Vascular anomalies are birthmarks of two major types: vascular malformations, or tangles of irregular blood vessels, and vascular tumors, most commonly hemangiomas. Hemangiomas are benign tumors in which cells that line the blood vessels proliferate wildly, resulting in a tangled thicket of blood vessels. Approximately 1 out of 100 newborns develop at least 1 hemangioma and approximately 25% of premature babies develop hemangiomas.
Typically, hemangiomas exhibit a fairly predictable pattern of growth. They grow rapidly for the first 6 to 12 months of life, after which they begin a much slower process of shrinking, or involution, which may take from one to seven years. By the time a child reaches about 12 years of age, involution is almost always complete. For this reason, most hemangiomas require no treatment.
However, some hemangiomas develop near the eyes or on vital organs, where, if they become large enough, they may pose a threat to the child's vision or life. These often require treatment with interferon alpha, the first antiangiogenic agent to be used in humans after Bruce R. Zetter, Ph.D., in Folkman's Lab discovered its antiangiogenic properties in the 1980s. However, interferon isn't universally effective.
Pioneering work by Folkman and his colleagues in the Vascular Biology Program is helping direct studies of how hemangiomas grow and regress and how vascular malformations begin and expand. Joyce Bischoff, Ph.D., and colleagues are discovering factors that stimulate the growth of endothelial cells. Inhibiting abnormal endothelial cell proliferation in hemangiomas could help children who do not respond to current therapies.
In addition, research in the lab of Marsha Moses, Ph.D., suggests that urine testing for angiogenic compounds known as matrix metalloproteinases (MMPs) can help monitor hemangiomas and other vascular anomalies and predict those about to become a serious threat. The lab's findings also suggest, for the first time, that angiogenesis plays a role in the progression of vascular malformations, raising the possibility of curbing these difficult-to-treat anomalies with MMP inhibitors or other anti-angiogenic drugs. To read more, go to http://www.childrenshospital.org/newsroom/Site1339/mainpageS1339P1sublevel147.html
Researchers in the Folkman Lab were the first to determine that certain angiogenesis inhibitors could block the female reproductive cycle at several key stages, suggesting an entirely new role for these compounds. Currently, they are studying various antiangiogenic agents as potential forms of contraception. If this research is successful, it would offer a nonhormonal method of birth control and could become an inexpensive option for developing countries concerned about overpopulation.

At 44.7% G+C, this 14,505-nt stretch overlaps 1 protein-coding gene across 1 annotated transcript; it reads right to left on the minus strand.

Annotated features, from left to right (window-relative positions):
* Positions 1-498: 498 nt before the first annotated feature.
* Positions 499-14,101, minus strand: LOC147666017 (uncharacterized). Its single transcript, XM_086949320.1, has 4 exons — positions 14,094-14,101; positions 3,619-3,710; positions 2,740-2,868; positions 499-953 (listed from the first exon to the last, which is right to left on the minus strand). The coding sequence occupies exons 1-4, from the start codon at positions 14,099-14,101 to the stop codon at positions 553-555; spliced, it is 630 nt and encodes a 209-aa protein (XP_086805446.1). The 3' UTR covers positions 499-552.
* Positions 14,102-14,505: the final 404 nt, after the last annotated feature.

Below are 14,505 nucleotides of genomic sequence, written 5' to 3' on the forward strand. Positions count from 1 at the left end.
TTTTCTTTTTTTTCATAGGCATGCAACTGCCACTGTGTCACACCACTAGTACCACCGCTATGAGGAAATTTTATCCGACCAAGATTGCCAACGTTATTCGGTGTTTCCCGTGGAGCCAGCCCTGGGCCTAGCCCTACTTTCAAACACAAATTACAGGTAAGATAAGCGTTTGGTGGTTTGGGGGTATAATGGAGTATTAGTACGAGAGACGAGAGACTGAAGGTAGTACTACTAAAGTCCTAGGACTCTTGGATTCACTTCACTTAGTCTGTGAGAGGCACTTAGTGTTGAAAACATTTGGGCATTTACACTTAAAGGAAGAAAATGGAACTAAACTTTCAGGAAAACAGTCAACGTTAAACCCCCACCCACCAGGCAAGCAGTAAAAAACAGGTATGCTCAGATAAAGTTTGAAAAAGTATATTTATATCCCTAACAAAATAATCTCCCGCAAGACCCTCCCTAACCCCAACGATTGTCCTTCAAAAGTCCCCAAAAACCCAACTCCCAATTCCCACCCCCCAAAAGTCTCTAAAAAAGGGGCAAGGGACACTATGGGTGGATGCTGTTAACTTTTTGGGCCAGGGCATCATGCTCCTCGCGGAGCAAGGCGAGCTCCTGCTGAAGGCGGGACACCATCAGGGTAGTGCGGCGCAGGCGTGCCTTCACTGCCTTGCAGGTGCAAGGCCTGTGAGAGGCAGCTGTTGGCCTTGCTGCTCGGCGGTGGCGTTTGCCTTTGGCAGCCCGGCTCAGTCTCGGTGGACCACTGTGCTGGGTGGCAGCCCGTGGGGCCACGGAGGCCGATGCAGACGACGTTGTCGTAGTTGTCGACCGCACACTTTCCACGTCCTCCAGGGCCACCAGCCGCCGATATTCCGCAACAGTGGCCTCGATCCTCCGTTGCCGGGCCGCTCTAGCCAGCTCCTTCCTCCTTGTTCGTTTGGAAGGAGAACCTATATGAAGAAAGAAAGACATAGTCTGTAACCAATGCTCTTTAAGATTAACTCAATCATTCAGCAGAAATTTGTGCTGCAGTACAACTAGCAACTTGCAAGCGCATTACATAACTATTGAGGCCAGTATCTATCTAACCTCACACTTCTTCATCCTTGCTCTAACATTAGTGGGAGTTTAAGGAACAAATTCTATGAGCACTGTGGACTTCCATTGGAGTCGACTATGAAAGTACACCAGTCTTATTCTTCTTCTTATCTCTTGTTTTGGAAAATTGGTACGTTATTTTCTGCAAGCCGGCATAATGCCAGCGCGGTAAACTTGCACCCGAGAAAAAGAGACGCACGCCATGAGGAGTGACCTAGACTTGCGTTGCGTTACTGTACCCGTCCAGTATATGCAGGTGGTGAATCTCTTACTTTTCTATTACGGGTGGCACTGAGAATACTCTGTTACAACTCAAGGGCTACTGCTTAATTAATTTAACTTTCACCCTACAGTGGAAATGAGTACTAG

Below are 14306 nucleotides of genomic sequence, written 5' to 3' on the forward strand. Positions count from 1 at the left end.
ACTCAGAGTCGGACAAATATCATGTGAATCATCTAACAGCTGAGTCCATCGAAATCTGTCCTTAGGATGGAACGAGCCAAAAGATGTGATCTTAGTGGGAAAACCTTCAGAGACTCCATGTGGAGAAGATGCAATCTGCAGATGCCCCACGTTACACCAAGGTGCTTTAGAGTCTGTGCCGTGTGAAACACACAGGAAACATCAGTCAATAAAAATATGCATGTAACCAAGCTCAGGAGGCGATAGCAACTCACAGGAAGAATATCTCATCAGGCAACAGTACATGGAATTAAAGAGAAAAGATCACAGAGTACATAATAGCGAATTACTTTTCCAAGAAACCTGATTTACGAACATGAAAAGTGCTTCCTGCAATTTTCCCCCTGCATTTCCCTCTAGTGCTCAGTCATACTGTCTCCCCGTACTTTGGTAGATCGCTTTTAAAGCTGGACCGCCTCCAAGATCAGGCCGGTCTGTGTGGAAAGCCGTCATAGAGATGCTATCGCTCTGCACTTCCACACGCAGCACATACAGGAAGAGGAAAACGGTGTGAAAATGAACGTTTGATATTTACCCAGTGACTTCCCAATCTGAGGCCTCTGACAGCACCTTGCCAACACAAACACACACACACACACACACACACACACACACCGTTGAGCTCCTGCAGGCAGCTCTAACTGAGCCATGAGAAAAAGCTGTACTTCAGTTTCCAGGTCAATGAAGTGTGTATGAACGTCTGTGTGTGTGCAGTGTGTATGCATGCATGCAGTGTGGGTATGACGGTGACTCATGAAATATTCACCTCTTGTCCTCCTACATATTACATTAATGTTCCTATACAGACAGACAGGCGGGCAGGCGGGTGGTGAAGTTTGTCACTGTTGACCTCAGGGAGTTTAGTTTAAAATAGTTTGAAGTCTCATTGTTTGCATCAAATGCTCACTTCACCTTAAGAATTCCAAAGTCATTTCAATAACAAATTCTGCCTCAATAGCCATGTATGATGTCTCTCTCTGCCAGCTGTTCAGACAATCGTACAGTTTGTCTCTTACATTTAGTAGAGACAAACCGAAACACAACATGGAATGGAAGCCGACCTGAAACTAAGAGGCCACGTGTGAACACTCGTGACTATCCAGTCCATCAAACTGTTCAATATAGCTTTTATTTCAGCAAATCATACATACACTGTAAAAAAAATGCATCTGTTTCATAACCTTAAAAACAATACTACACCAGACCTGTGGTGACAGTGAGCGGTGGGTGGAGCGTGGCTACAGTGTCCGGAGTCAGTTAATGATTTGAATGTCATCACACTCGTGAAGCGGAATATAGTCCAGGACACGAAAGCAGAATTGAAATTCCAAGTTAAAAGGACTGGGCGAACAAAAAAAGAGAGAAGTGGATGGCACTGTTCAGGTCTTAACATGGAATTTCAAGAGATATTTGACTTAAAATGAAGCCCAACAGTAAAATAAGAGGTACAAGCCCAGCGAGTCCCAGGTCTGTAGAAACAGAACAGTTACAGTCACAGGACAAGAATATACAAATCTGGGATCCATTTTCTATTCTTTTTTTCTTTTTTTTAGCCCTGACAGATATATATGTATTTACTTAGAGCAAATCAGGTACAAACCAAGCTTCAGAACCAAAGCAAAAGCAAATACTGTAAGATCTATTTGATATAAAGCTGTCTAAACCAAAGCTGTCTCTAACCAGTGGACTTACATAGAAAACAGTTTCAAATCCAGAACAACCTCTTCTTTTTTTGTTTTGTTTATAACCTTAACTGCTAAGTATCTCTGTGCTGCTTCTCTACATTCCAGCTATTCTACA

Robert D'Amato, MD, Christian Becker, M.D., Ofer Fainaru, M.D., Ph.D., and others in the Folkman Lab are looking at whether angiogenesis inhibitors may have a role in treating endometriosis, which is characterized by the migration of tissue from the lining of the uterus to the ovaries, urethra and other pelvic structures. The migrant tissue waxes and wanes just as the endometrium does during the menstrual cycle. As it grows, it can interfere with ovarian function and become a source of pain. Angiogenesis inhibitors may be able to "starve" the unwanted tissue by robbing it of its rich blood supply.
Other angiogenesis-dependent diseases and disorgers include:
- Rheumatoid arthritis
- Crohn's disease
- Uterine fibroids
- Benign prostatic hypertrophy
- Certain diseases of premature infants
New Horizons in Angiogenesis Research
Today, Folkman and his colleagues at Children's are advancing angiogenesis research on several exciting fronts.
Preventing the "Angiogenic Switch"
Using mice as a model, Folkman and colleagues have tracked when different types of tumors "switch" and become angiogenic, and have found that the switch frequently occurs at a predictable time for a given tumor type. A major current focus of Folkman's lab today is on preventing the "angiogenic switch" from happening at all.
Cancer -- without disease
A large majority of people, once they reach a certain age, have tumors, but they remain small and dormant. Most never become angiogenic. The evidence for this comes from autopsy studies of people who died of trauma and never had cancer in their lifetime (Black and Welch, New Engl J Med, 1993). Only a small fraction of these tumors will switch on angiogenesis and progress to an invasive cancer. For example, only 1% of men in their 60s have clinically apparent prostate cancer, whereas 46% have detectable small prostate tumors. Similarly, only 1% of women in their 40s have clinical breast cancer, whereas almost 40% have detectable breast tumors (mostly ductal carcinoma in situ).